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Protection of Intellectual Property Rights

Virtually every business creates intellectual properties incidental to the development and implementation of its competitive strategies. Some properties may relate to new products, chemical compositions, or manufacturing processes that are protectable under the patent laws. Product names or other indicia that help to identify a product or service may be protectable under the trademark laws. Still other developments, such as blueprints, software, and textual or graphic materials, may be protectable under the copyright laws. The purpose of intellectual property protection is to provide the owner with the exclusive right to the intellectual property.

In the case of patents, the patent owner is granted the right to prevent others from making, using or selling the invention, as the invention is defined in the issued patent. Registered trademarks, and common law trademark rights, give the owner the right to prevent others from using confusingly similar trademarks, taking into account such factors as the similarities of the products, distribution channels, and target consumers. The copyright laws prevent others from using a work as the basis for preparing another work, even if in another medium.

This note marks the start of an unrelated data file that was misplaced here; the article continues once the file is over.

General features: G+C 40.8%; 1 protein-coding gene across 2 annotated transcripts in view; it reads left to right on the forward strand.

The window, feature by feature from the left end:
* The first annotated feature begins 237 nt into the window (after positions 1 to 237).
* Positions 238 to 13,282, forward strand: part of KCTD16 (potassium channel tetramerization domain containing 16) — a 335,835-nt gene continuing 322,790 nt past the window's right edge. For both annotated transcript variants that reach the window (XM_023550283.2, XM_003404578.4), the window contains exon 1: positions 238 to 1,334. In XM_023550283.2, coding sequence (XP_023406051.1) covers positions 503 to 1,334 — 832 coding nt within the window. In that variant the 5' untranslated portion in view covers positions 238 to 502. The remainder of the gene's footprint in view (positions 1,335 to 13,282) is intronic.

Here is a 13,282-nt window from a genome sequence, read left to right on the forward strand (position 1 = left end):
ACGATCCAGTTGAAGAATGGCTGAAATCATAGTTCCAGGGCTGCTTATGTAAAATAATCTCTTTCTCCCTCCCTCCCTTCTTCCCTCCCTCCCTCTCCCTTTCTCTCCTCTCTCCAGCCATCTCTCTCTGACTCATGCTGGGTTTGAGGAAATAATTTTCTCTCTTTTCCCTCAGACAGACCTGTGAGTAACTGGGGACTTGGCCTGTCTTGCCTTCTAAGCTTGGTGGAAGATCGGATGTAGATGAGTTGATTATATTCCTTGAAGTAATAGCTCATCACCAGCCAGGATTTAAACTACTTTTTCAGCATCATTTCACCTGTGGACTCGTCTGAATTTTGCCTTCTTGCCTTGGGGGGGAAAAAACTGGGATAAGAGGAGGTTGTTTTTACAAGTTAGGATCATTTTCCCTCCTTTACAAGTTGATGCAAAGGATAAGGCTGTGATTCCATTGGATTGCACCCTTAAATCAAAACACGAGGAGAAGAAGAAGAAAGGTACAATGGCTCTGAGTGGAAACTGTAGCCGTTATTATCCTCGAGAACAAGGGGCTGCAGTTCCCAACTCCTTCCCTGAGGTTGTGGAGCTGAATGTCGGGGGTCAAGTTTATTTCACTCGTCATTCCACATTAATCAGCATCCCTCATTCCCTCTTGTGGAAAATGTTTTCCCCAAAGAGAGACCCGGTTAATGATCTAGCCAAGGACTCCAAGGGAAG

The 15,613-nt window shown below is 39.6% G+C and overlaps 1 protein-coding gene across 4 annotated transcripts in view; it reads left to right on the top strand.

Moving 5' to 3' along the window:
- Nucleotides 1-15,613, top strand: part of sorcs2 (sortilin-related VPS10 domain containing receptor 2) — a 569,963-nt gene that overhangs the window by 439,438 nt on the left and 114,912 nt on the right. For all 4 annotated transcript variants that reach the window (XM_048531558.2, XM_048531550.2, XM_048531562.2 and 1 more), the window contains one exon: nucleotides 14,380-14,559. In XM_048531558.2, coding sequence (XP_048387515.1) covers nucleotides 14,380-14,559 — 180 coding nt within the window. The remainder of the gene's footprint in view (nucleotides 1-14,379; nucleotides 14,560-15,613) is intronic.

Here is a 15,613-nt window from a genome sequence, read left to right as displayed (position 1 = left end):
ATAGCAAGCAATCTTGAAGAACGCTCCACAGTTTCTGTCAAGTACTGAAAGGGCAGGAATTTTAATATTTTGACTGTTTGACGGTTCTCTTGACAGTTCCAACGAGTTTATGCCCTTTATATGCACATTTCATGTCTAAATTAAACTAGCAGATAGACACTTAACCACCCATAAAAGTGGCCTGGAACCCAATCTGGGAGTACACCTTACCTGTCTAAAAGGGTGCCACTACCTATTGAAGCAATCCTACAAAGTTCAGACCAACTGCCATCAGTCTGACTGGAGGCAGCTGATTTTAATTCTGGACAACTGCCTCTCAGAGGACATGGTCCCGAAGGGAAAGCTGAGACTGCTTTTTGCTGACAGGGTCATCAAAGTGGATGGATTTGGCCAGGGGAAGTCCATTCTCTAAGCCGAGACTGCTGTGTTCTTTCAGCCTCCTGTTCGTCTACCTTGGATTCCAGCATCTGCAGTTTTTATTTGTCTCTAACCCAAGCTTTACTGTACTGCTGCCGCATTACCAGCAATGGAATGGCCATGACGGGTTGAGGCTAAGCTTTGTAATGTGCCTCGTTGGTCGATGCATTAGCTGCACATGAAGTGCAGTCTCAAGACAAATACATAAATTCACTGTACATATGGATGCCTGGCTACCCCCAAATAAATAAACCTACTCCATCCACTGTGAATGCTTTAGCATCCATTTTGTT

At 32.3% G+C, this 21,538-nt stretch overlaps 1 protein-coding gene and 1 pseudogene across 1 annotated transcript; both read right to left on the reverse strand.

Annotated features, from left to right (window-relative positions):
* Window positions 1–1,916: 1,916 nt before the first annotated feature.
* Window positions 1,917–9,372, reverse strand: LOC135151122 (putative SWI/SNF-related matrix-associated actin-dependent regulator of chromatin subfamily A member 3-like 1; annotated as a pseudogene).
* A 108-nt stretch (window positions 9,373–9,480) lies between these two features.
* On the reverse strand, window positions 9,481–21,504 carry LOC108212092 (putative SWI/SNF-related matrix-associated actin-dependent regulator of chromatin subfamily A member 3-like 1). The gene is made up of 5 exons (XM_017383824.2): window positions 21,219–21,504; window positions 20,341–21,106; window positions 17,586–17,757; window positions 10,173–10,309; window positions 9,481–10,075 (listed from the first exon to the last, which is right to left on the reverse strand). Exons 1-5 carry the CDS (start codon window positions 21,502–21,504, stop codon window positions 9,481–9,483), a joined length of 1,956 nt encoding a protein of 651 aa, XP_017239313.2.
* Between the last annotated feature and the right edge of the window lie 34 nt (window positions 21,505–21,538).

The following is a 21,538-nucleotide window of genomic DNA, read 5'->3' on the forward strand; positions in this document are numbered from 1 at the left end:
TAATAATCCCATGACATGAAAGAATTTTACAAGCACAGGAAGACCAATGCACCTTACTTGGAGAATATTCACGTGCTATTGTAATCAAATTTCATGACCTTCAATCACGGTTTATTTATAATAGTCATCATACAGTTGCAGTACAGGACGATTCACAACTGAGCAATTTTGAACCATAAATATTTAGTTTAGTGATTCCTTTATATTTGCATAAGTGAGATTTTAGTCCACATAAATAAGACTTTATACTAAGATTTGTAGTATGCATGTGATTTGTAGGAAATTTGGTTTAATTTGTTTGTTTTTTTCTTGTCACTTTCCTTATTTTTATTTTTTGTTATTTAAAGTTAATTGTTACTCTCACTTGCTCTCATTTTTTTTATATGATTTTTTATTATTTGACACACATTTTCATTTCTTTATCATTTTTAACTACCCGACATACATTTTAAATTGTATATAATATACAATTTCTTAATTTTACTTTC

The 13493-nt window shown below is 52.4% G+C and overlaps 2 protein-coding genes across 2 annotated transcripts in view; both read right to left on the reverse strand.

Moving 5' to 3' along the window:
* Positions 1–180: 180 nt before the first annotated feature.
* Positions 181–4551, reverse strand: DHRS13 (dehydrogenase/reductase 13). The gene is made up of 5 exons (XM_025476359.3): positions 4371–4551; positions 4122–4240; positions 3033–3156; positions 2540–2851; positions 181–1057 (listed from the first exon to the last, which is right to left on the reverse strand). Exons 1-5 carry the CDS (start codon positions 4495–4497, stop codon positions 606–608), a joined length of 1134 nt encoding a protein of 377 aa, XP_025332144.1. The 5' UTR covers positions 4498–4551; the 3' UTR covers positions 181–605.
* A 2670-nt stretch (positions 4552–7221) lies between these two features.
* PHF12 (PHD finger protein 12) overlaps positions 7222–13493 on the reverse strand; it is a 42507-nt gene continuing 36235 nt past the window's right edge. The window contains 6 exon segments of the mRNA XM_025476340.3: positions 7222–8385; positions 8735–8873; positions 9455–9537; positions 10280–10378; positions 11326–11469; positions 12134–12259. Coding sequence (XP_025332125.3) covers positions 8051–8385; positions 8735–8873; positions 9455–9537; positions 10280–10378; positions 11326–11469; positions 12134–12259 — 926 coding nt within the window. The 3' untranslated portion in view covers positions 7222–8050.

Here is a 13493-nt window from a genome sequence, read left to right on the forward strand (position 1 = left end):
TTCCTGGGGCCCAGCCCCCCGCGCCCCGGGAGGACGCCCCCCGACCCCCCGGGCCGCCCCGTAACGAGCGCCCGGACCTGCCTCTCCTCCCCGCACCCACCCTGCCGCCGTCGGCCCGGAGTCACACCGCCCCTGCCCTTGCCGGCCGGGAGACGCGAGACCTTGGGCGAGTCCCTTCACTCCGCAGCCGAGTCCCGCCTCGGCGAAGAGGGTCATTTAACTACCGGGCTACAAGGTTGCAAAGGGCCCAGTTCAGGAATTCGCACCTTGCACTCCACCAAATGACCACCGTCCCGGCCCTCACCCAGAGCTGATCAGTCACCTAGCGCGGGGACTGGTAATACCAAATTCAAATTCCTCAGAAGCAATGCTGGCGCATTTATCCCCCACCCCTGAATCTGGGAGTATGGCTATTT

Attempting to protect all intellectual property developments is generally not a sound commercial strategy, even if protection is obtainable. Instead, the client, with assistance of counsel, must determine if the cost to acquire, maintain and enforce the exclusive right is justified by the commercial advantage that the exclusivity provides. In making this determination, factors such as market potential and profitability of the product, alternatives available to the competition, and likely product longevity, must be considered.

In the final analysis, intellectual property is a tool that can be used by a company to gain a competitive advantage, or used by others to the company's considerable financial detriment. As business becomes increasingly competitive as a result of new technologies, the ability of a company to use this tool to its advantage becomes increasingly critical to growth and profitability.
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